By Assunta Ng
Northwest Asian Weekly
When Chinese President Xi Jinping visited the two Washingtons last year, he received red-carpet welcomes — first from Gov. Jay Inslee in our state, and then later, from President Obama in D.C.
On Sept. 3, President Obama, visiting China for the G20 Summit in Hangzhou, got a different reception. No rolling staircase. No red carpet. No receiving line from the dignitaries of Hangzhou or Chinese officials. No ceremony. Nothing. Obama had to emerge from a (seldom-used) door in the belly part of the plane. Later, a Chinese official and the U.S. official had a tense exchange.
I was part of the about 20-member welcoming committee last September, witnessing the fanfare that our state had prepared to welcome Xi at Paine Field. Our state had spent over $1 million just for Xi’s security, in addition to other expenses during his visit. So I was surprised when I read the recent headlines, “Obama’s China visit off to a bumpy start,” “Confrontations Flare as Obama’s Traveling Party Reaches China,” “Rocky Start,” or “No red carpet treatment for Obama at G20.”
What scares China?
President Obama’s presence, and him bringing an entourage of journalists, makes China nervous.
Lately, China has been increasingly sensitive to media coverage, especially if it’s critical or shows them in a bad light. It has tightened control measures by blacklisting foreign media and journalists who report stories deemed less flattering to China, threatening them, barring them from entering the country, denying them press credentials, and even arresting a few.
With the G20 Summit being held in China, that country presumed, “In China, you do as the Chinese do.” A shouting match, caught on video, broke out between a presidential press aide and a Chinese official. The man demanded that the journalists, who wanted to capture Obama’s arrival, not come anywhere near the president. When the aide explained that it was customary for U.S. journalists to accompany the American leader upon arrival to a foreign destination and film the proceedings, the Chinese official appeared to get rather worked up, and shouted, “This is our country! This is our airport!”
Is this Xi’s order? Or simply, the action of rogue Chinese officials?
This is not the first time Chinese guards have been unfriendly to U.S. aides who were meeting with high-level Chinese officials. One U.S. aide told me that she was pushed outside the locked door during a meeting a few years ago.
How to interpret China’s actions
You might consider China’s actions rude. The fact is, China is paranoid towards outside media, period. It might be one of the most powerful countries in the world, but its desire to hide its weaknesses and flaws is insurmountable. Its repeated argument is that one cannot compare China to the West. Chinese people are not ready for democracy and transparency.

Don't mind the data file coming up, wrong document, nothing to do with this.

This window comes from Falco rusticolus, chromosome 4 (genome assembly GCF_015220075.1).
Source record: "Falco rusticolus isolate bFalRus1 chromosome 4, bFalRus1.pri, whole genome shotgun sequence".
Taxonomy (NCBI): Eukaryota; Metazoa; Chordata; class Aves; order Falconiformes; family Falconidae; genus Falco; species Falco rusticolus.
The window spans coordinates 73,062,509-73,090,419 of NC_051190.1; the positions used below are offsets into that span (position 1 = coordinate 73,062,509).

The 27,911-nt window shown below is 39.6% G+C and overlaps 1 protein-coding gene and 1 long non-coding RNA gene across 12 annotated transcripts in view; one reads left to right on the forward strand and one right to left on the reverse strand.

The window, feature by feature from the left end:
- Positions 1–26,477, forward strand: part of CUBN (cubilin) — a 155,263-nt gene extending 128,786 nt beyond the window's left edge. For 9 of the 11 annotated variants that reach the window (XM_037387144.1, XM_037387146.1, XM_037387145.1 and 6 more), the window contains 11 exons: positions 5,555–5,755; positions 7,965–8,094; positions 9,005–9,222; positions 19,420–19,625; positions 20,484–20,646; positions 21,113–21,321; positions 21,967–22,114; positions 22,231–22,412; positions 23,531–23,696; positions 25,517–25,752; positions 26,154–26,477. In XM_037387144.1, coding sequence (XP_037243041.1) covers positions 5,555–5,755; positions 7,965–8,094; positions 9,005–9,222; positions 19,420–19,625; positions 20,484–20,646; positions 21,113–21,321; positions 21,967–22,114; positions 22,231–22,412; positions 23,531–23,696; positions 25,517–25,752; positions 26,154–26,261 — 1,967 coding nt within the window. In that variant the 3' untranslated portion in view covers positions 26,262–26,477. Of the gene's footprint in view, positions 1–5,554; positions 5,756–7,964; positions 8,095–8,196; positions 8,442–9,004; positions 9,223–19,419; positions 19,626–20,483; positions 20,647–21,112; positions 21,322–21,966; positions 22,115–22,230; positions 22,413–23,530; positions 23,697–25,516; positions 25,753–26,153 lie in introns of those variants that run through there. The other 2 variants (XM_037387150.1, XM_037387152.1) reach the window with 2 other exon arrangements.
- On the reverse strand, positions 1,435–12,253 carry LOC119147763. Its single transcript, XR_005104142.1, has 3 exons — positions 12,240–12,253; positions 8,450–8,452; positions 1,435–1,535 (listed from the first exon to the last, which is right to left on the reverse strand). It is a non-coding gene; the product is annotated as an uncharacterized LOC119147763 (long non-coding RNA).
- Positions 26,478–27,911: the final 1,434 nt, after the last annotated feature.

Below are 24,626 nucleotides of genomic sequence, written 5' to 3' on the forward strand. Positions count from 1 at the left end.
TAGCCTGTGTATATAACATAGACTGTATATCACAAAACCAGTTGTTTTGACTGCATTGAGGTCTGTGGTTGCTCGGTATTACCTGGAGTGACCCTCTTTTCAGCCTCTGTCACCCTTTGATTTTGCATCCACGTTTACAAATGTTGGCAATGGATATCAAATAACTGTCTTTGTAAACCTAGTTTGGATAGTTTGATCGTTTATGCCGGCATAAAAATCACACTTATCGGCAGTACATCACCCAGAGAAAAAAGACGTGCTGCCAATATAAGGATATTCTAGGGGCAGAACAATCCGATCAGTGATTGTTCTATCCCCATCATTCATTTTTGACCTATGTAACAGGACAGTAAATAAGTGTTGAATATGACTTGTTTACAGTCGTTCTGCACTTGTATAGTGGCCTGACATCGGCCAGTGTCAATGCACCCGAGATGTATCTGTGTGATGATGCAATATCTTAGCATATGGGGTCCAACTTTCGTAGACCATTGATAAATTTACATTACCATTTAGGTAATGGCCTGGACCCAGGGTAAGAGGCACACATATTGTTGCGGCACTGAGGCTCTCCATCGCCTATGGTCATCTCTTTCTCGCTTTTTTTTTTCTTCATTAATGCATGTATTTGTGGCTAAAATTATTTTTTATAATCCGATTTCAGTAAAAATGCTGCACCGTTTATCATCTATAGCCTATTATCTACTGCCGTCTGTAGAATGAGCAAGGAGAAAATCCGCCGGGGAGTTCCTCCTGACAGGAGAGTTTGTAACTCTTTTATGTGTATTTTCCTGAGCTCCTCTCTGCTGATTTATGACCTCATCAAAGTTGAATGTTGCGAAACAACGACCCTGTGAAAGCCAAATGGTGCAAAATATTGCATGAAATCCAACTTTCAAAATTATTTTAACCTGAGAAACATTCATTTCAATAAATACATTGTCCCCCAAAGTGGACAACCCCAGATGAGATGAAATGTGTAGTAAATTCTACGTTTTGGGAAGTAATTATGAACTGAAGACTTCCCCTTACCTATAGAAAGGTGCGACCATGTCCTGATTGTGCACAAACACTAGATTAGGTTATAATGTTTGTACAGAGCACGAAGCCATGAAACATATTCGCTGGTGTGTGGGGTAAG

When Xi was in Seattle, the Chinese media were allowed to surround Xi with television cameras from the moment he landed on U.S. soil, strolling the red carpet, while blocking U.S. media from going near. The Chinese required the U.S. media to be confined to a faraway stand (claiming security reasons). My friends sent me photos of me greeting Xi on the red carpet. They were not taken by my friends, but by China’s CCTV, who were two feet away from Xi and his wife. And it was a big group of Chinese journalists, not just one or two people, blocking American photographers from taking good close-up photos of China’s first couple. No U.S. media made a big deal about the unfair treatment. What the United States didn’t expect was China not reciprocating when Obama went to China. In reality, it was a snub to Obama. However, Obama was gracious about it, not wanting to distract from his agenda.
American television stations broadcast several positive stories of Xi’s activities in Washington state and D.C. last year. Coverage of Obama’s visit to China would be minimal, aside from the few group photos with other world leaders. Every story will have a Chinese angle, since most Chinese media outlets are state-owned.
China wants to control all the media coverage on the summit. But the shouting match that nearly escalated into a fight between a Chinese official and American aide reflects badly on Xi, since he is the leader of the host country. China paid over 2 million residents of Hangzhou to leave the city and take a vacation during the G20 summit to reduce traffic congestion and enhance security.
Money, it now appears, may not have been well spent for China, seeing that the initial headlines around the world, about the G20, were negative.
A lesson from Chinese history
Around 500 B.C. in Chinese history of the Warring States period, Yen Ying, an ambassador of Chai, was visiting Chu state. Yen was a short man with sharp wits. Chu’s guards tried to humiliate Yen and refused to let him enter through the main door.
Instead, guards asked Yen to crawl through a small door for dogs.
“I am not the ambassador to visit a dog’s country,” said Yen, implying that if Chu forced him to use the small door, Chu would admit that it was indeed a dog country.
Unwillingly, the guards let Yen in through the main door, after consulting their king.
Next time, the United States needs to deploy shrewd and crafty Mandarin-speaking envoys, with the ability to exercise humor on their feet like Yen Ying, to defuse tension and problem-solve.
As for those Chinese security guards, they simply follow orders from someone who is incapable of understanding the true meaning of diplomacy and being diplomatic.
Shame, shame, shame on both sides!
Assunta can be reached at firstname.lastname@example.org.